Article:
It is normal for young athletes to struggle with confidence and have times when it is low. They will also experience the opposite where confidence is high, and everything seems to be straightforward. With some effort and the right knowledge and support you can take control of your confidence. This doesn’t mean that you will be full of confidence 100% of the time, but it does mean you will have the strategies in place when you start to fill it dip.
Confidence can be described in a variety of terms that are all linked and are often used interchangeably:
Self-confidence influences how you behave, think and emotionally respond to different situations. Levels of confidence influence young athlete’s motivation and the choices you make, the effort you expend, the determination shown in the face of challenges, and the spirit demonstrated in recovering from failure.
A lack of confidence can lead to feelings of worry, uncertainty, fear, doubt and anxiety. If you are experiencing one or all of these, then you are unlikely to consistently perform well. These feelings are likely to have an impact mentally and physically which can be detrimental to aspects of performance like decision making and coordination. These performance issues may then prevent you from being the best you can be.
Self-confidence is how firmly athletes believe in their ability to execute a physical skill or perform a task.
Confidence is derived from a baseline assessment of past performances, training, and preparation. As competency or skill mastery grows, your perceived competence focuses on the skills you believe you possess.
If athletes have high self-confidence, it’s very hard to get anxious or tense, or worry about results because you already know that you will perform well. With high confidence, you don’t fret about the competition.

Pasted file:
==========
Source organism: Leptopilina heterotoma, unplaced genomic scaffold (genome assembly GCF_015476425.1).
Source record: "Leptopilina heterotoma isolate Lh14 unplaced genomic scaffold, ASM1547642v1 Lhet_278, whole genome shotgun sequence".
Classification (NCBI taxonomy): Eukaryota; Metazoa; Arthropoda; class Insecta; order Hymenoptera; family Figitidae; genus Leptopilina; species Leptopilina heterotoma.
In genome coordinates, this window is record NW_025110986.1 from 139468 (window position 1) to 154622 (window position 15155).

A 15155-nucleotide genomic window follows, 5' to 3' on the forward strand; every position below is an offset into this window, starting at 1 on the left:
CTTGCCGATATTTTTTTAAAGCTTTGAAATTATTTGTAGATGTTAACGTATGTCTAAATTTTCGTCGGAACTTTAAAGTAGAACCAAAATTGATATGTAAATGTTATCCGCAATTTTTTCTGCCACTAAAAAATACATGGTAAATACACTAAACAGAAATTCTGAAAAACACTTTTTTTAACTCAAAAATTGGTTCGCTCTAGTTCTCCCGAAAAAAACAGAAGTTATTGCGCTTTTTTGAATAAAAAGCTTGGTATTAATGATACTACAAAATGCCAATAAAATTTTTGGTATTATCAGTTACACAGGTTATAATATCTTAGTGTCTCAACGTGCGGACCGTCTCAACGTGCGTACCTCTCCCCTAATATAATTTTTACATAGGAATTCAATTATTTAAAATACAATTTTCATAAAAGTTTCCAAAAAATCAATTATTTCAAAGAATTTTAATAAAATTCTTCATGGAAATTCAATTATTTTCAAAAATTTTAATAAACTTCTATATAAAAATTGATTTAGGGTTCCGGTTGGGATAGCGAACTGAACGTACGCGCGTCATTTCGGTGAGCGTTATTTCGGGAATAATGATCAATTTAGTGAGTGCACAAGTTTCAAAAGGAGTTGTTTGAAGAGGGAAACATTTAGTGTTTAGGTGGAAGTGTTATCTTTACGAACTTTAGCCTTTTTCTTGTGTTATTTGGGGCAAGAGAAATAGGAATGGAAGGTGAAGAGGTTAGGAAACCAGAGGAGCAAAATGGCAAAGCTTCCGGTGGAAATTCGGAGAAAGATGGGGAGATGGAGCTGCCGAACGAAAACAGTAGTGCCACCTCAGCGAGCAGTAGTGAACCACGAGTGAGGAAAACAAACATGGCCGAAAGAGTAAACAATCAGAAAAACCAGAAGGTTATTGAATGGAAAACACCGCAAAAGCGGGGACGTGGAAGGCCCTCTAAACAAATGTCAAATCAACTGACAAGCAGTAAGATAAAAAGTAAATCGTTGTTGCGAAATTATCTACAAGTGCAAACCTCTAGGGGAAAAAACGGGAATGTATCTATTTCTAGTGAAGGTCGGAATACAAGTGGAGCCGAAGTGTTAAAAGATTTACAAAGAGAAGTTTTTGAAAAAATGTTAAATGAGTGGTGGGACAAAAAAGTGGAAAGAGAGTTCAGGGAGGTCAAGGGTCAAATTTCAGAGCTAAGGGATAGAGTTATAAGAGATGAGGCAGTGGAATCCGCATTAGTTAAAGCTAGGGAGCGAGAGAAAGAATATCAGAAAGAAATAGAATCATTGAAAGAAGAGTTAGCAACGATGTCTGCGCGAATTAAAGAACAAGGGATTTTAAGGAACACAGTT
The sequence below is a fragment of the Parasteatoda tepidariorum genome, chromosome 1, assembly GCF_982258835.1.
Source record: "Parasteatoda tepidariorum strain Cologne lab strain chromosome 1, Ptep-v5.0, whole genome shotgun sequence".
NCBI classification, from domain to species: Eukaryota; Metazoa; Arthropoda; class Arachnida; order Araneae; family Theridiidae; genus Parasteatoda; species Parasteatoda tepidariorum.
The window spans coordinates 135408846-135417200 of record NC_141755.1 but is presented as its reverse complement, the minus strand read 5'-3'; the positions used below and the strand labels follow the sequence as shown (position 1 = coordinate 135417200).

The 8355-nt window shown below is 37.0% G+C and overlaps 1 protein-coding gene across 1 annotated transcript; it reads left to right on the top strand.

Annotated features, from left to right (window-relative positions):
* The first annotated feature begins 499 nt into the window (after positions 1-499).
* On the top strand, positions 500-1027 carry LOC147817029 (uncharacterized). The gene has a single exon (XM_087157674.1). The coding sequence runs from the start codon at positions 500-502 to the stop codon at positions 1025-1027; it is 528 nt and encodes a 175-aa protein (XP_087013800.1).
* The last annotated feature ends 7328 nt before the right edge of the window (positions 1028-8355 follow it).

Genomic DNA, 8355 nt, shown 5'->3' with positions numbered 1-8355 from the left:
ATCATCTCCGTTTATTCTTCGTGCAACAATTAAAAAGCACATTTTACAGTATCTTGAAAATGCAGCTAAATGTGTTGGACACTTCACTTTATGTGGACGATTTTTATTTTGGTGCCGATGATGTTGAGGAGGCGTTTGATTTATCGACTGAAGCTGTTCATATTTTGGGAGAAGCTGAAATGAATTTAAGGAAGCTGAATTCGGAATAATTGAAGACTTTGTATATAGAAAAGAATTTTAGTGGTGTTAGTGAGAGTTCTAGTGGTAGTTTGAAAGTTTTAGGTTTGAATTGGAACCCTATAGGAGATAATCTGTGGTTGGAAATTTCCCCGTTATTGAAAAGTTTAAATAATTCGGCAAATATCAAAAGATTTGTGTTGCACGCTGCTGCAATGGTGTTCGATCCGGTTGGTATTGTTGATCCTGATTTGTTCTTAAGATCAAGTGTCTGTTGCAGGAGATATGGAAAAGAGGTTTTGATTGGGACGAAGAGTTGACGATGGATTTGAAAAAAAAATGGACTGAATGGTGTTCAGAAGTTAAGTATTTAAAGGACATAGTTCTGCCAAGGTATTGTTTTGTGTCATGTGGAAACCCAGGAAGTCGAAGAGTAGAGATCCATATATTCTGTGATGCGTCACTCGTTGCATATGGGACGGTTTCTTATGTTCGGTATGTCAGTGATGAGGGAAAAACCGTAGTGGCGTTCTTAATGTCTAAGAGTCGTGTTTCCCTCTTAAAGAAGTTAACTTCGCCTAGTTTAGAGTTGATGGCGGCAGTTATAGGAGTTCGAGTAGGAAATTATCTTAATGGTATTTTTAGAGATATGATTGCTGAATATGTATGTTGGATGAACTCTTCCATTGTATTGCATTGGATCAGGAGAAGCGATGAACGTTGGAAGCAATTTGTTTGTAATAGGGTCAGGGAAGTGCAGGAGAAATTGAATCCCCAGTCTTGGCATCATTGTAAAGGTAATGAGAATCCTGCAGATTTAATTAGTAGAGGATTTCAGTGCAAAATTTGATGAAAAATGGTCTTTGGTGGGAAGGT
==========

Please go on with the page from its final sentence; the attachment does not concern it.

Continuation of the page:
With confidence, you are relaxed and focused on the correct performance cues.
Doubt is the number one killer to a confident mindset. Pessimistic, perfectionistic and over-motivated athletes tend to hold on tight to doubts, which if unchecked can ruin a mindset and derail performance. Some athletes start doubting before they even start the competition or make an error. Most athletes struggle with doubt after making a mistake or performing poorly in competition.
Confidence is based on evidence and experience, which comes from practice. Practice is the time for you to work on skills. If an athlete is constantly sharpening their skills and abilities, they are constantly reinforcing faith in your capabilities and therefore your confidence.
A simple way to improve confidence is to start with something easy. Get the feeling of success, repeat that feeling and reap the rewards that come from that feeling. Identify a number of skills or actions that can have a positive impact on performance that aren’t overly complicated and master them. Often in sports, the best athletes are the ones that do the basics well. It can take 10 000 hours to truly master a skill.
Anything you do well becomes enjoyable. For complex or harder skills to avoid the feeling of failure break that skill or action down into simpler or smaller tasks which are easier to master, link some of those skills together to start piecing the complex action together and slowly build up until the complex task is manageable. This constant feeling of success or achievement can cause self-confidence to sky rocket.
In sport, the objective is to win. But the desire to win shouldn’t take away from an athlete’s most important goal: doing your best. The best team or player doesn’t always win, it’s the team that plays the best that wins. Sometimes its bad luck, or sometimes the opponent is just better than you. If you know during practice that you put your best effort into learning and mastering the fundamentals, and focusing on doing your best instead of being the best, the wins will come as long as you play hard.
Lastly, and perhaps more important, do not be afraid of failure, embrace it. Confidence in youth athletes comes down to a battle between faith and fear. Fear of failure can really destroy an athlete’s confidence even to a point where you don’t want to participate so you don’t make any mistakes. Understanding fear is the best skill you can have as a youth athlete. Fear of failure holds you back from being the best you can be.
Get in touch through social media and let us know how you go with these tips! What works best for your confidence? Check out our website for more posts like this. If things ever get too much and you need help in a crisis, call Lifeline on 13 11 14. For further information about depression contact beyondBlue on 1300224636 or talk to your GP, local health professional or someone you trust.
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